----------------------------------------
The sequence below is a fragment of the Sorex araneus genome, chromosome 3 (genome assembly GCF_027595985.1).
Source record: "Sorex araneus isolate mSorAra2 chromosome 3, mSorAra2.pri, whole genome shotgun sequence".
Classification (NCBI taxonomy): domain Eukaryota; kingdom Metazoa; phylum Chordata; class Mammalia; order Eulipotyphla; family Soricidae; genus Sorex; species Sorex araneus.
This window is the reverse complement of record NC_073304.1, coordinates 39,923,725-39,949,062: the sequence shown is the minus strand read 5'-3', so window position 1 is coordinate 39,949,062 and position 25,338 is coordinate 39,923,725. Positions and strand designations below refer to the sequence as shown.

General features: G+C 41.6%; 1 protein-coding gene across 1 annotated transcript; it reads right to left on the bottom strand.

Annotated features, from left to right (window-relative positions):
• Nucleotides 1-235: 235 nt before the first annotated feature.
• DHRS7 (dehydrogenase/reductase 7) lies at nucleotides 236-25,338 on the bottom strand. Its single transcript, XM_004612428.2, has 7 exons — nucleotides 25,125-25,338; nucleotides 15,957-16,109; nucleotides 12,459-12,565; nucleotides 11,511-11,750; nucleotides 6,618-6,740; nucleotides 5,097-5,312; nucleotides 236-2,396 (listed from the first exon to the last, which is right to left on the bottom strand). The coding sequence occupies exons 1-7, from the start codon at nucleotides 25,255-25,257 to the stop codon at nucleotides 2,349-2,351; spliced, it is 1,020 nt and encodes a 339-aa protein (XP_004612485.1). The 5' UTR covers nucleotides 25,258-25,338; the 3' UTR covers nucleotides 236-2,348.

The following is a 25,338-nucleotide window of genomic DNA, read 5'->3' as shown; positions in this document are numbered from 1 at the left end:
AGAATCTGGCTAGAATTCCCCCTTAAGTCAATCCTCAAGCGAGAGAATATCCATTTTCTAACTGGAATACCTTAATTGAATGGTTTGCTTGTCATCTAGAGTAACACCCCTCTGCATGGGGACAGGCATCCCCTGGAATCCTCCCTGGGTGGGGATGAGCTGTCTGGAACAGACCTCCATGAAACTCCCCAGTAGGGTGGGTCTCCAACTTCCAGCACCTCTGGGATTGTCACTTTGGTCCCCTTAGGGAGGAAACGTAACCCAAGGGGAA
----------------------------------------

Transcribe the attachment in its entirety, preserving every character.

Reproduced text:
The sequence below is a fragment of the Sorex araneus genome, chromosome 3 (genome assembly GCF_027595985.1).
Source record: "Sorex araneus isolate mSorAra2 chromosome 3, mSorAra2.pri, whole genome shotgun sequence".
Classification (NCBI taxonomy): domain Eukaryota; kingdom Metazoa; phylum Chordata; class Mammalia; order Eulipotyphla; family Soricidae; genus Sorex; species Sorex araneus.
This window is the reverse complement of record NC_073304.1, coordinates 39,923,725-39,949,062: the sequence shown is the minus strand read 5'-3', so window position 1 is coordinate 39,949,062 and position 25,338 is coordinate 39,923,725. Positions and strand designations below refer to the sequence as shown.

General features: G+C 41.6%; 1 protein-coding gene across 1 annotated transcript; it reads right to left on the bottom strand.

Annotated features, from left to right (window-relative positions):
• Nucleotides 1-235: 235 nt before the first annotated feature.
• DHRS7 (dehydrogenase/reductase 7) lies at nucleotides 236-25,338 on the bottom strand. Its single transcript, XM_004612428.2, has 7 exons — nucleotides 25,125-25,338; nucleotides 15,957-16,109; nucleotides 12,459-12,565; nucleotides 11,511-11,750; nucleotides 6,618-6,740; nucleotides 5,097-5,312; nucleotides 236-2,396 (listed from the first exon to the last, which is right to left on the bottom strand). The coding sequence occupies exons 1-7, from the start codon at nucleotides 25,255-25,257 to the stop codon at nucleotides 2,349-2,351; spliced, it is 1,020 nt and encodes a 339-aa protein (XP_004612485.1). The 5' UTR covers nucleotides 25,258-25,338; the 3' UTR covers nucleotides 236-2,348.

The following is a 25,338-nucleotide window of genomic DNA, read 5'->3' as shown; positions in this document are numbered from 1 at the left end:
AGAATCTGGCTAGAATTCCCCCTTAAGTCAATCCTCAAGCGAGAGAATATCCATTTTCTAACTGGAATACCTTAATTGAATGGTTTGCTTGTCATCTAGAGTAACACCCCTCTGCATGGGGACAGGCATCCCCTGGAATCCTCCCTGGGTGGGGATGAGCTGTCTGGAACAGACCTCCATGAAACTCCCCAGTAGGGTGGGTCTCCAACTTCCAGCACCTCTGGGATTGTCACTTTGGTCCCCTTAGGGAGGAAACGTAACCCAAGGGGAA